Transparency? Not so much in Hancock’s appointment of new sheriff.
“I’m pretty sure the Mayor has a very different definition of transparency than the rest of us.” — Denver activist Carol Oyler
Michael Hancock had hoped that finding a new sheriff would cure what ails Denver’s violence-plagued, scandal-ridden and otherwise dysfunctional sheriff’s department.
But, for the second time in fifteen months, the Mayor’s appointment to that job is backfiring.
In a rushed announcement Thursday, Hancock named Patrick Firman, a career corrections officer from the Chicago suburbs, to lead Colorado’s biggest and most urban sheriff’s department. The agency is responsible for securing Denver’s courthouses and running the city’s jails where, in recent years, inmates have been punched, kicked, Tasered, slammed against walls and even killed by rogue deputies.
Hancock praises Firman as a “change agent.”
Although civil rights activists agree that an outsider is much needed to reform the all-too-incestuous department, they say Hancock’s didn’t, as promised, give them the chance to vet finalists. Watchdogs are blasting Hancock for falling far short of the “full transparency” and “unprecedented community involvement” he and his staff have talked so much about over the past year.
“It was lip service. Just lip service,” says Carol Oyler, a criminal justice watchdog in Denver.
“In a city that has paid out millions of dollars in excessive force cases, we would have liked to have been able to know – before the decision was made – who they were interviewing. But only when it’s a done deal do we find out who this Firman even is,” Oyler added.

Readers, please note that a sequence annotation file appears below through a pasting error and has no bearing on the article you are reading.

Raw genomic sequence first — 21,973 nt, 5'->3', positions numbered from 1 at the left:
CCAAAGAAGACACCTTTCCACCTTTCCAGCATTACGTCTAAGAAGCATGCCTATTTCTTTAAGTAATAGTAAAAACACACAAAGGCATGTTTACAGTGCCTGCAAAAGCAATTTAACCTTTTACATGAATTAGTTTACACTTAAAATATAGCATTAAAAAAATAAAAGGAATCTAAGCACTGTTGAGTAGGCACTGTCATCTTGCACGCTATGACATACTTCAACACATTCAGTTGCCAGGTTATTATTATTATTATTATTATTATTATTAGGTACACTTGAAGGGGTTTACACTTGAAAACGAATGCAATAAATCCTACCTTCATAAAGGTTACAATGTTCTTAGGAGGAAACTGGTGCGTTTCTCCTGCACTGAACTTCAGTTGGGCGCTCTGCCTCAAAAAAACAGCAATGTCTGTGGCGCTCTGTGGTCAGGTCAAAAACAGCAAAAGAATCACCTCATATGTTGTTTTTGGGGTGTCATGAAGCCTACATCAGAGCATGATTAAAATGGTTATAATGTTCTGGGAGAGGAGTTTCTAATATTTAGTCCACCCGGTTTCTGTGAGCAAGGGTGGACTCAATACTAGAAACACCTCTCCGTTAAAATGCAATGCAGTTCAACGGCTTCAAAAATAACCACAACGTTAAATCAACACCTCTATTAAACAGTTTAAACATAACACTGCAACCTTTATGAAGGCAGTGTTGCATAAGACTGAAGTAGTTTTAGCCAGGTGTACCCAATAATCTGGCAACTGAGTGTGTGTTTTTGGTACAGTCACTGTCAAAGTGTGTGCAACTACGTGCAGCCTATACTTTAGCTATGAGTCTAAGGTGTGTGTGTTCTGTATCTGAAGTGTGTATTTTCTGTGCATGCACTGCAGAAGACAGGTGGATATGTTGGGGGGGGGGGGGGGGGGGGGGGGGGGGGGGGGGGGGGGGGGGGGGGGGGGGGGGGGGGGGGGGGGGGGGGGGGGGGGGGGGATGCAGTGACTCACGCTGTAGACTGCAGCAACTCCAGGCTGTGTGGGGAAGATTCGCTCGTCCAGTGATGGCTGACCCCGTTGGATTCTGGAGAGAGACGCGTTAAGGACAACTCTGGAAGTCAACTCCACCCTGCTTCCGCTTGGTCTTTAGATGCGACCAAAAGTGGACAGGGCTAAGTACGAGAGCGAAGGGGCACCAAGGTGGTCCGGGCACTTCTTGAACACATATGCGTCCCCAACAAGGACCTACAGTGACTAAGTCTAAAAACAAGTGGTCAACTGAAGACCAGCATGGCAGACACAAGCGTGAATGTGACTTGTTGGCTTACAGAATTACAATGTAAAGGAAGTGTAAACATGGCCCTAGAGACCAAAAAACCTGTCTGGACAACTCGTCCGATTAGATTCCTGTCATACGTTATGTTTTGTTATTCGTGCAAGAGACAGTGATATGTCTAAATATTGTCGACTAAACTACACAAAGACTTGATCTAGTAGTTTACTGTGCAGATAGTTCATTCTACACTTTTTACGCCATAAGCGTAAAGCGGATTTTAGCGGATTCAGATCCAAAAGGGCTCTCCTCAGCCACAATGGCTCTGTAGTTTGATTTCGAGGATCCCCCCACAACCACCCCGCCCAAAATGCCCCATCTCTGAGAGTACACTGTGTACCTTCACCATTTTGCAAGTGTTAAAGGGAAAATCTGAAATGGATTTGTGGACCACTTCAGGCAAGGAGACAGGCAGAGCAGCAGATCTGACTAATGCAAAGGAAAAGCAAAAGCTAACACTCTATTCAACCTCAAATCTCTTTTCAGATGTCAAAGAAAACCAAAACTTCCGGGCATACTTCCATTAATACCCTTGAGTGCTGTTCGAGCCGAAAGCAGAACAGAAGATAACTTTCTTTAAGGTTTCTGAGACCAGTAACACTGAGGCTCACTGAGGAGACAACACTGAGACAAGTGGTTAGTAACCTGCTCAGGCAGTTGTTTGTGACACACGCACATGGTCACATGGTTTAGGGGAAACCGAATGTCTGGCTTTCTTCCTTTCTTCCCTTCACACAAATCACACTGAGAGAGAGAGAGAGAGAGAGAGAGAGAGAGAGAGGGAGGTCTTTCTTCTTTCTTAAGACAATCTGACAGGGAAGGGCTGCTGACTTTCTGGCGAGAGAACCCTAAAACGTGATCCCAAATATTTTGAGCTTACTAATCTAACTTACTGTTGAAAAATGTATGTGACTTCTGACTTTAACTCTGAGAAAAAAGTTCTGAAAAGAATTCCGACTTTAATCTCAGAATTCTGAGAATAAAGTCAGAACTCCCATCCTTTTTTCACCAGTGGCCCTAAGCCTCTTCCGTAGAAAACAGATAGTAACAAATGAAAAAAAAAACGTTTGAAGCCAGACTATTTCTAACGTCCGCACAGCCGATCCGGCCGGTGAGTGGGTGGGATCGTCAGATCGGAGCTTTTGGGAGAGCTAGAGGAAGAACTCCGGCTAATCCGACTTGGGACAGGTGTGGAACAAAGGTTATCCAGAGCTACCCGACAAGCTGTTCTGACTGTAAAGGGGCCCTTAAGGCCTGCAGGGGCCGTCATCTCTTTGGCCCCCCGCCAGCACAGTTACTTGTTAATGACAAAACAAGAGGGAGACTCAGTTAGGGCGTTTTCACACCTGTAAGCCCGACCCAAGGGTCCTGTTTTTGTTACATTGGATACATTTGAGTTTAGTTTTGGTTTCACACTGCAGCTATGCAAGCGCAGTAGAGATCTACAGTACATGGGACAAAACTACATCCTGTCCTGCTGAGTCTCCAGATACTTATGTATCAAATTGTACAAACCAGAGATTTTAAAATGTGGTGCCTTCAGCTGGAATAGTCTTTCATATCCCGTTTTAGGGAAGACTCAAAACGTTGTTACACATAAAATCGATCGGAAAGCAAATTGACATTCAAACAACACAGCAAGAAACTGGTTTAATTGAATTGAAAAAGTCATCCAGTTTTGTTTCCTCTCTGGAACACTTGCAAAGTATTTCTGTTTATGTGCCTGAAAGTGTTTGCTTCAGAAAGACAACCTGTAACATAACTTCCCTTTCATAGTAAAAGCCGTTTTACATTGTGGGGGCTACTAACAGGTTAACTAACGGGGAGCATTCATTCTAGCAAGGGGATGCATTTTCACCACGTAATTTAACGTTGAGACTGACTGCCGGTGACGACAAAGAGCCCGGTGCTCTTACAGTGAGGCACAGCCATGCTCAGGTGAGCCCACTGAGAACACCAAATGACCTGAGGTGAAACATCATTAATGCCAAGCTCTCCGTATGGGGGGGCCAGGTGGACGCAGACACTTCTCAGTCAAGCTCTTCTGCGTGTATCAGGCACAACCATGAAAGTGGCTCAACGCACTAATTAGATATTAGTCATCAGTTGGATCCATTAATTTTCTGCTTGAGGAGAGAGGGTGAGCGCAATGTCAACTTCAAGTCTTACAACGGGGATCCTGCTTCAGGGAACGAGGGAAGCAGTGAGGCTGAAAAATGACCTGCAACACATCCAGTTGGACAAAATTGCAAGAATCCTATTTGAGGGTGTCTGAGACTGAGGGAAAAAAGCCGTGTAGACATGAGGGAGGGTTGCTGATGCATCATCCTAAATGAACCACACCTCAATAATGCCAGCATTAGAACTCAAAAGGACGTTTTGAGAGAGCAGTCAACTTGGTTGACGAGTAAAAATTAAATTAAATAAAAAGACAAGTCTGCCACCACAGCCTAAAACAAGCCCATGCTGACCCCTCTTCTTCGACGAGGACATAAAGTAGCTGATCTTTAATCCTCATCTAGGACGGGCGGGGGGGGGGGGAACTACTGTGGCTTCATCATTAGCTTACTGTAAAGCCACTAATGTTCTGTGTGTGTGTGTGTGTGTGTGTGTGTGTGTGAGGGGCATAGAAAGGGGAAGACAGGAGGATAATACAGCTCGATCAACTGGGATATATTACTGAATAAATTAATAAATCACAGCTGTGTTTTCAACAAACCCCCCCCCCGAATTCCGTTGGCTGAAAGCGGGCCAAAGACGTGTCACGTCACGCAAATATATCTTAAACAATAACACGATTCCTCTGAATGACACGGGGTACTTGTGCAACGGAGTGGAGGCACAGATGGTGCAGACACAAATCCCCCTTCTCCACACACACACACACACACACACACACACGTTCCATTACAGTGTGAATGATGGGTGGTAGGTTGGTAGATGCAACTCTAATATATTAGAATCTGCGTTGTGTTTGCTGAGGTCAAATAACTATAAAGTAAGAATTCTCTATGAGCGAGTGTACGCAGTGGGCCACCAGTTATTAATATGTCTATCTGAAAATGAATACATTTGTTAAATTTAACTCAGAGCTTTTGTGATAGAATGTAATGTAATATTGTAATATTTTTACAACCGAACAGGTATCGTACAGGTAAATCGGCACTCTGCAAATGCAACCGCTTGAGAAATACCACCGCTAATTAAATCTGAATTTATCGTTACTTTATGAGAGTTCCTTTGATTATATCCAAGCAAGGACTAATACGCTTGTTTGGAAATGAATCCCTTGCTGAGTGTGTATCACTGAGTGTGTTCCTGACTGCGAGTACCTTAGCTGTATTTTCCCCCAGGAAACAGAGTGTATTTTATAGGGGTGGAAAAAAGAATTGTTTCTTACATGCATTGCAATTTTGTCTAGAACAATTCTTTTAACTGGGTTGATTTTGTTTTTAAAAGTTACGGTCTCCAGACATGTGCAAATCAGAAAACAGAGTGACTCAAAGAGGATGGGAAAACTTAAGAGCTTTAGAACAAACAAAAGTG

“I’m pretty sure the Mayor has a very different definition of transparency than the rest of us.”
Lisa Calderon, co-chair of the Colorado Latino Forum’s Denver Chapter, told The Colorado Independent, “We were assured we’d be able to meet the finalists and have a chance to ask questions – hard questions – that need to be asked of the person being chosen to turn that department around.”
“But the process was nothing like what we were promised – no transparency at all,” she said. “It shows a disregard for the residents of Denver and a mishandling of how one of the most important positions in our criminal justice system is hired.”
Hancock isn’t discussing his broken promises. During his press conference Thursday, the Mayor’s non-answer about why he didn’t deliver on his transparency pledge went something like this: Firman’s our guy, and he’ll meet everyone eventually — end of discussion.
In July 2014, after a long, embarrassing string of excessive force cases about which Hancock stayed mostly silent, he demoted then-Sheriff Gary Wilson and appointed Elias Diggins as his interim replacement.
At the time, the administration claimed not to know that Diggins had a criminal record. In 1996, two years into his career with the department, Diggins had been charged with a felony of bribing a public official after a traffic stop. He pleaded to a misdemeanor conviction of “false reporting” information to law enforcement authorities. A “false reporting” conviction is a disqualifier in Colorado’s Peace Officer Standards and Training rules, and sources in the department long have said it should have disqualified Diggins from keeping his job, let alone leading the department.